New Testament Aspects of Trinitarian Language

It seems to me that it is time and indispensable to describe the relationship of the Church to Israel in a trinitarian perspective.* And here it is necessary to discover and make conscious the Church's bond with Israel especially and precisely in the specific Christian, the trinitarian way of speaking about God.

New Testament Aspects of Trinitarian Language

Klaus Wengst

1. Preliminaries


It seems to me that it is time and indispensable to describe the relationship of the Church to Israel in a trinitarian perspective.* And here it is necessary to discover and make conscious the Church's bond with Israel especially and precisely in the specific Christian, the trinitarian way of speaking about God. If this does not happen, the Church would ultimately not see the relationship between Christians and Jews as being crucial as it is. If the relationship with Israel is only anchored in the first article of the Christian creed (about God as Father and Creator), only vaguely hinted at in the second article (about Jesus, the Son) and not mentioned at all in the third (about the holy Spirit) as is the case in a creed frequently used on Israel Sunday1 – which is an improvement compared with the creeds of the ancient Church that do not mention Israel at all – then the description of the "specific Christian" content of the creed shows no relation to Israel and can continue to be used to describe Christianity as superseding Judaism or even contradicting it. [...]

The ancient Church had a tradition in which the three persons of the Trinity are mentioned side by side, as we also know it from the creeds used in our worship services. There is, however, another tradition that by the use of prepositions assigns a relation: to the Father we come and pray through the Son in the holy Spirit. These relations still appear vaguely in new text proposals for the creed, where the second and third prepositions are exchanged: the triune God acts in Jesus through the holy Spirit.

[...] New trinitarian formulations have to take up or at least allude to statements of the tradition. Even if the intention is not to formulate a complete creed, it is imperative to take up statements from the tradition in any new wording and not only incorporate a reflection of the historical experience that has newly been detected in light of the Scriptures. If the newly detected insight is rooted in the trinitarian tradition, it can not as easily again be leveled and downplayed in its significance but, on the contrary, will be seen in the context of tradition and be brought to light together with the tradition.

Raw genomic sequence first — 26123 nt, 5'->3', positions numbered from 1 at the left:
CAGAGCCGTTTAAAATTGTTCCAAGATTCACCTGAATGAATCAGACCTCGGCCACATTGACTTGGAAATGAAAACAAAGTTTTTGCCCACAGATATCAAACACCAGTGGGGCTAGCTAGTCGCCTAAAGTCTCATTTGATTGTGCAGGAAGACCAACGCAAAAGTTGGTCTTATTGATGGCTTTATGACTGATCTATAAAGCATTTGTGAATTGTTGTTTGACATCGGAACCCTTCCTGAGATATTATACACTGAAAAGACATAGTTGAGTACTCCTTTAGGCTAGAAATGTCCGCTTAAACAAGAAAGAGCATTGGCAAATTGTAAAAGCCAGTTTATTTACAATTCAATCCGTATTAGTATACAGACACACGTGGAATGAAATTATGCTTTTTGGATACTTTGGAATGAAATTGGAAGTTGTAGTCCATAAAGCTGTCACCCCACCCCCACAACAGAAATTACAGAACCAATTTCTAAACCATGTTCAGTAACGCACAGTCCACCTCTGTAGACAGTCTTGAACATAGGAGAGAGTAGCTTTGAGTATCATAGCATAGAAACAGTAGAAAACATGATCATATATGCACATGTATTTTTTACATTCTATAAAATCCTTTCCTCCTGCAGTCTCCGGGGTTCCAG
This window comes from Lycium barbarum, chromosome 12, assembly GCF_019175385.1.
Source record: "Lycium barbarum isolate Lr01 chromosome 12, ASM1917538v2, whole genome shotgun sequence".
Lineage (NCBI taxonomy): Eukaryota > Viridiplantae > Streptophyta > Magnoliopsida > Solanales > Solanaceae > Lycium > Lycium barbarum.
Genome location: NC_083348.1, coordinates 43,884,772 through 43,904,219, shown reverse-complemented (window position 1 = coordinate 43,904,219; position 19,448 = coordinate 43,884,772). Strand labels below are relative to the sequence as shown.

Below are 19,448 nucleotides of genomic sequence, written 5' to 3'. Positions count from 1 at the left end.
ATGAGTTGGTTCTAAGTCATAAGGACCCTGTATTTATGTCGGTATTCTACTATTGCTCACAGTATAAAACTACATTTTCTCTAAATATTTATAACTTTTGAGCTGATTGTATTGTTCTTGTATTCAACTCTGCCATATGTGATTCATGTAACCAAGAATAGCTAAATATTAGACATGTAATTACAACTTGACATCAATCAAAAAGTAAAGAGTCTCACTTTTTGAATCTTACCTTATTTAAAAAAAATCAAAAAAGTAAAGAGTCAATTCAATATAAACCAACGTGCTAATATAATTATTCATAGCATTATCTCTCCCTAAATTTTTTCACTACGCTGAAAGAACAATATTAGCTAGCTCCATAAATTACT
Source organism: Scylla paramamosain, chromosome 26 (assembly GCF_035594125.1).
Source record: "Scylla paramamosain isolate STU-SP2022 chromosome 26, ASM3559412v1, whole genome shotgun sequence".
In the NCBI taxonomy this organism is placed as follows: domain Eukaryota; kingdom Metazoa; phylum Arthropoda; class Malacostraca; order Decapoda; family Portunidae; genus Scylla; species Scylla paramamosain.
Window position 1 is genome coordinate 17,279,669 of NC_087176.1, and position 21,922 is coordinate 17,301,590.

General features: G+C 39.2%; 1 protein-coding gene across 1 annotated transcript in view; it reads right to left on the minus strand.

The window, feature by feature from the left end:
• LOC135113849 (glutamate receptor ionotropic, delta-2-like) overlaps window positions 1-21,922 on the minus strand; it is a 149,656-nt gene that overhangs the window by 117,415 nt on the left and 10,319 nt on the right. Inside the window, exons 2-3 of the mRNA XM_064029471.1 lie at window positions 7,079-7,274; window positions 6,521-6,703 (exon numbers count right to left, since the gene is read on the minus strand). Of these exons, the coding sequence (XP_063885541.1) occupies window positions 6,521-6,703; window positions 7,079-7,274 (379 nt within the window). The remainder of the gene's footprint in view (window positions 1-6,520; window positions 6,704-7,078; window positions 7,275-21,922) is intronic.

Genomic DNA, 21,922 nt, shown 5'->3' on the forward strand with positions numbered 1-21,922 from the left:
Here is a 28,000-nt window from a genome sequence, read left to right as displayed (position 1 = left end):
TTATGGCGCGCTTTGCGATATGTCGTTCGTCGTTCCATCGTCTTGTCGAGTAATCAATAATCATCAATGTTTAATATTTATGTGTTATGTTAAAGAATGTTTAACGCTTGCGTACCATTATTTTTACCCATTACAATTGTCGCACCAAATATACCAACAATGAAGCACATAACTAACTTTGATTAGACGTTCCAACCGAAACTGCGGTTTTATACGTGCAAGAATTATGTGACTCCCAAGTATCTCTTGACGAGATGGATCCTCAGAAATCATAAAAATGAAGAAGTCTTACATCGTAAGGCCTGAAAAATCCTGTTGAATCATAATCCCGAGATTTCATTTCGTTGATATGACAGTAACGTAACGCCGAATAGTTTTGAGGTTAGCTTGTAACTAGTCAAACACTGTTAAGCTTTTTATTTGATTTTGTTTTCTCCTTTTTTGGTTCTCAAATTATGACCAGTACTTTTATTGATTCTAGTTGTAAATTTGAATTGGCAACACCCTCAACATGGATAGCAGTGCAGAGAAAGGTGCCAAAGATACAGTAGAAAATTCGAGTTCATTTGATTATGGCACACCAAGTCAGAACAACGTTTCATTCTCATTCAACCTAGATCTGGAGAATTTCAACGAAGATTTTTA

[...] What is it actually that compels Christians to speak of God in a trinitarian way, and is there an impetus for this in the New Testament?

2. What Impetus does the New Testament give Christians to speak of God as Trinity?

I will begin with a thesis:

Christians must speak of God as Trinity because they are not – unlike Jews – innately, as it were, related to Abraham, Isaac and Jacob, but we are related to God through Jesus Christ.

This thesis has to be justified in constant consultation with the New Testament.

Christians are, as their name indicates, related to "Christ." According to Acts 11:26 this name was originally given to them in Antioch and from the outside. The term used here is christianoí, in Latin christiani, and in German one would then translate Christianer which can be explained from its use in the Latin language. Compound words derived from the name of a man, with the added suffix -iani, were extremely common and they always describe the political supporters of the man whose name is used. The word form "Christiani" then reflects the perception of the Roman provincial authority of Antioch at the time, when these people began to gather. Roman authorities were interested in nothing else but the potential threat to political order that might be posed by such gatherings. Later on, the people who were called "Christiani" made this name their own. 1Petr 4:12-16 shows, in a martyrological context, how that happened: Christians who were accused of being Christians, had to appear in court and were convicted because they were thought capable of terrible offenses. Facing this situation, the author of the letter warns his Christian readers that no one should be a murderer, thief or other evildoer. But if the only indictment is that one is a Christian, then one should not be ashamed.